“At the time the decision was made, the team already did not have a full roster due to the uncertainty created when it became clear that we would not have a place to play beyond 2023. We knew that some student-athletes would move to other teams once they knew this was the final season. We did not want student-athletes to feel pressured to stay when the right thing for them to do is to find another team. Once it was clear that there was no feasible option to continue the football program, we were committed to informing the athletes and coaches as soon as possible.” McMillan’s statement continued.
I pointed out that playing with a smaller roster could in fact be a benefit for players to get an increase in playing time to showcase their skills to prospective football teams for their future after 2023. They currently have 81 players listed on their roster. I asked why they would not be open to the possibility of playing with a smaller roster for 1 last year. I did not receive a response.
“As noted above, our focus right now remains on our football student-athletes. We are holding meetings with the players and are actively supporting those who wish to transfer to other universities and other teams. There are other student-athletes who have chosen to remain registered and to complete their academic programs at SFU. We are supporting their individual needs, including continuing their athletic scholarships for the entirety of their academic journey at SFU.” McMillan stated.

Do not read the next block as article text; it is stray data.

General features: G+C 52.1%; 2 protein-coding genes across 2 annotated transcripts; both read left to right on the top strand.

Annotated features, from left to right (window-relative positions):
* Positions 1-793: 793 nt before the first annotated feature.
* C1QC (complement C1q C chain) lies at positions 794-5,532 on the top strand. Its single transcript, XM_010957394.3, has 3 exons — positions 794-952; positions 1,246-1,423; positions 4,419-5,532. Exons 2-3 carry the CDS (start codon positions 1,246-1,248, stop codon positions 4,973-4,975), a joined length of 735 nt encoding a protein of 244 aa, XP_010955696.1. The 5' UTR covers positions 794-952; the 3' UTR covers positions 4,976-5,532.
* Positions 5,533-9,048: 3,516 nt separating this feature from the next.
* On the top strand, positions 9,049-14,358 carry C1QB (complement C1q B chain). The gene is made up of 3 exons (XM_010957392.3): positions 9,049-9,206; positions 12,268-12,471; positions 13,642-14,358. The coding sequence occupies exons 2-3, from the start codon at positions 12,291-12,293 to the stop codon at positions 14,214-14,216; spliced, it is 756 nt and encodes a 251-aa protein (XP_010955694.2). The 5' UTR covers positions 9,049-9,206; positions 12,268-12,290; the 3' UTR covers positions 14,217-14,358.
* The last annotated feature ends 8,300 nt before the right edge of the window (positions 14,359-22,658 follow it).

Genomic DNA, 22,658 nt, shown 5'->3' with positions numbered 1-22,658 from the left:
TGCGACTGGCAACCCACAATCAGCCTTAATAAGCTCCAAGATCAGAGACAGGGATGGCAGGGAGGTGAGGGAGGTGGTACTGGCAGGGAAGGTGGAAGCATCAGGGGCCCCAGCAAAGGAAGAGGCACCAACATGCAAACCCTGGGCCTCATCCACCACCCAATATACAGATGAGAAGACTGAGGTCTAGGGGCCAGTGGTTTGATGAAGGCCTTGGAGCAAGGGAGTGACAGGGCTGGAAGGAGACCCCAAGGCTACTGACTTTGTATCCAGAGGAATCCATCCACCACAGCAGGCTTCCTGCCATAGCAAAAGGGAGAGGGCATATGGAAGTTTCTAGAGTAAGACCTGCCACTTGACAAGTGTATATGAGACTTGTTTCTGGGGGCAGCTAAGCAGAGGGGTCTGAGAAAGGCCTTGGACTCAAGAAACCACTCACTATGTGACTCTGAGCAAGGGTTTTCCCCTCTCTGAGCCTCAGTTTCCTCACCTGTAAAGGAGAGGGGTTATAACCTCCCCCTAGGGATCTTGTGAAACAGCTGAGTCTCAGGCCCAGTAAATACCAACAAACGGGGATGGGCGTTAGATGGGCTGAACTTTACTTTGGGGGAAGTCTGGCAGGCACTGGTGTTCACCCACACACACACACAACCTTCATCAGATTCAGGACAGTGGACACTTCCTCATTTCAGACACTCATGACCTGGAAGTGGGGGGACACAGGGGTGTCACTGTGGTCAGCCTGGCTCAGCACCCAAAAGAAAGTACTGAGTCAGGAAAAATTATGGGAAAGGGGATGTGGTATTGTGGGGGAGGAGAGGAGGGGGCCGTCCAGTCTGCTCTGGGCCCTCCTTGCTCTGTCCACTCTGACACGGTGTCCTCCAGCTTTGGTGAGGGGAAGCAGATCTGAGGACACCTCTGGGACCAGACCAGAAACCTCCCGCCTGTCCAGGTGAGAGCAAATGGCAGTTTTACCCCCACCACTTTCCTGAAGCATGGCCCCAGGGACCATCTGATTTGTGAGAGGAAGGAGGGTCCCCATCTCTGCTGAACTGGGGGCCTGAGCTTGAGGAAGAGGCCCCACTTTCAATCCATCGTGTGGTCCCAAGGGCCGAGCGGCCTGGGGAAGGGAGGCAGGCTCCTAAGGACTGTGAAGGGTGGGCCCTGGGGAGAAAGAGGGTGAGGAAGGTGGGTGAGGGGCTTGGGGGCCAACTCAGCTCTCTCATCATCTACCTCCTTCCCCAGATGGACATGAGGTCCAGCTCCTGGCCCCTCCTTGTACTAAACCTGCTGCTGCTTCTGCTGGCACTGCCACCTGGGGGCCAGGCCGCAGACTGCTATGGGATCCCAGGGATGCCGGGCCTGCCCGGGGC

It raises the question that if there truly is such a focus on the football student-athletes, why would a university cancel the program a year earlier than necessary when there were no obstacles to play in 2023?
This decision was made to the surprise of players and coaches who have already participated in Spring Camp to prepare for the upcoming season. There were even football scholarship offers still being made in March. It is no surprise that there was no communication by Simon Fraser in advance of their intention to cancel the football program with the Lone Star Conference.
“There was no advance warning. We have been assured by the Simon Fraser University administration their decision is final.” Greg Weghorst Stated, Lone Star Conference Associate Commissioner of Communications.